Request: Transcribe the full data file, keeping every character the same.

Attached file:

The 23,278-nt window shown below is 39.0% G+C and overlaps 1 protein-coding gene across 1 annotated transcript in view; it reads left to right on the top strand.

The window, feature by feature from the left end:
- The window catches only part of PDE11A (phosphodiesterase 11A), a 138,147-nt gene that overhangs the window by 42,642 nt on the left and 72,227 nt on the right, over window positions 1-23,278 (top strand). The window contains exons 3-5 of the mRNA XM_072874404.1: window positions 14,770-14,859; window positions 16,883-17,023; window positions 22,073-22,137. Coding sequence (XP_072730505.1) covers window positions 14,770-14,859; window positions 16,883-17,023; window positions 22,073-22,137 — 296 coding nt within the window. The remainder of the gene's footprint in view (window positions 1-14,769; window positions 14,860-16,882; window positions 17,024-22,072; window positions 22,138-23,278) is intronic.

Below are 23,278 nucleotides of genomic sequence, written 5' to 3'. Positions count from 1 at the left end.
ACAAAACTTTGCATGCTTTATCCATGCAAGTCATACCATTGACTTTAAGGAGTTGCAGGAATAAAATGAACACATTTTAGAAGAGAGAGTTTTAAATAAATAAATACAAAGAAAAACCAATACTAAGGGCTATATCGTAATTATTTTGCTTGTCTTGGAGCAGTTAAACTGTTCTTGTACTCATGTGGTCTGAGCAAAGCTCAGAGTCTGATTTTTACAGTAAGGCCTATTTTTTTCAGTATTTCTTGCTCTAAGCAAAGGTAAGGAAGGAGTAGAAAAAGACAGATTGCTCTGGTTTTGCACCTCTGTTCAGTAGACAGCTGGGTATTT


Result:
The 23,278-nt window shown below is 39.0% G+C and overlaps 1 protein-coding gene across 1 annotated transcript in view; it reads left to right on the top strand.

The window, feature by feature from the left end:
- The window catches only part of PDE11A (phosphodiesterase 11A), a 138,147-nt gene that overhangs the window by 42,642 nt on the left and 72,227 nt on the right, over window positions 1-23,278 (top strand). The window contains exons 3-5 of the mRNA XM_072874404.1: window positions 14,770-14,859; window positions 16,883-17,023; window positions 22,073-22,137. Coding sequence (XP_072730505.1) covers window positions 14,770-14,859; window positions 16,883-17,023; window positions 22,073-22,137 — 296 coding nt within the window. The remainder of the gene's footprint in view (window positions 1-14,769; window positions 14,860-16,882; window positions 17,024-22,072; window positions 22,138-23,278) is intronic.

Below are 23,278 nucleotides of genomic sequence, written 5' to 3'. Positions count from 1 at the left end.
ACAAAACTTTGCATGCTTTATCCATGCAAGTCATACCATTGACTTTAAGGAGTTGCAGGAATAAAATGAACACATTTTAGAAGAGAGAGTTTTAAATAAATAAATACAAAGAAAAACCAATACTAAGGGCTATATCGTAATTATTTTGCTTGTCTTGGAGCAGTTAAACTGTTCTTGTACTCATGTGGTCTGAGCAAAGCTCAGAGTCTGATTTTTACAGTAAGGCCTATTTTTTTCAGTATTTCTTGCTCTAAGCAAAGGTAAGGAAGGAGTAGAAAAAGACAGATTGCTCTGGTTTTGCACCTCTGTTCAGTAGACAGCTGGGTATTT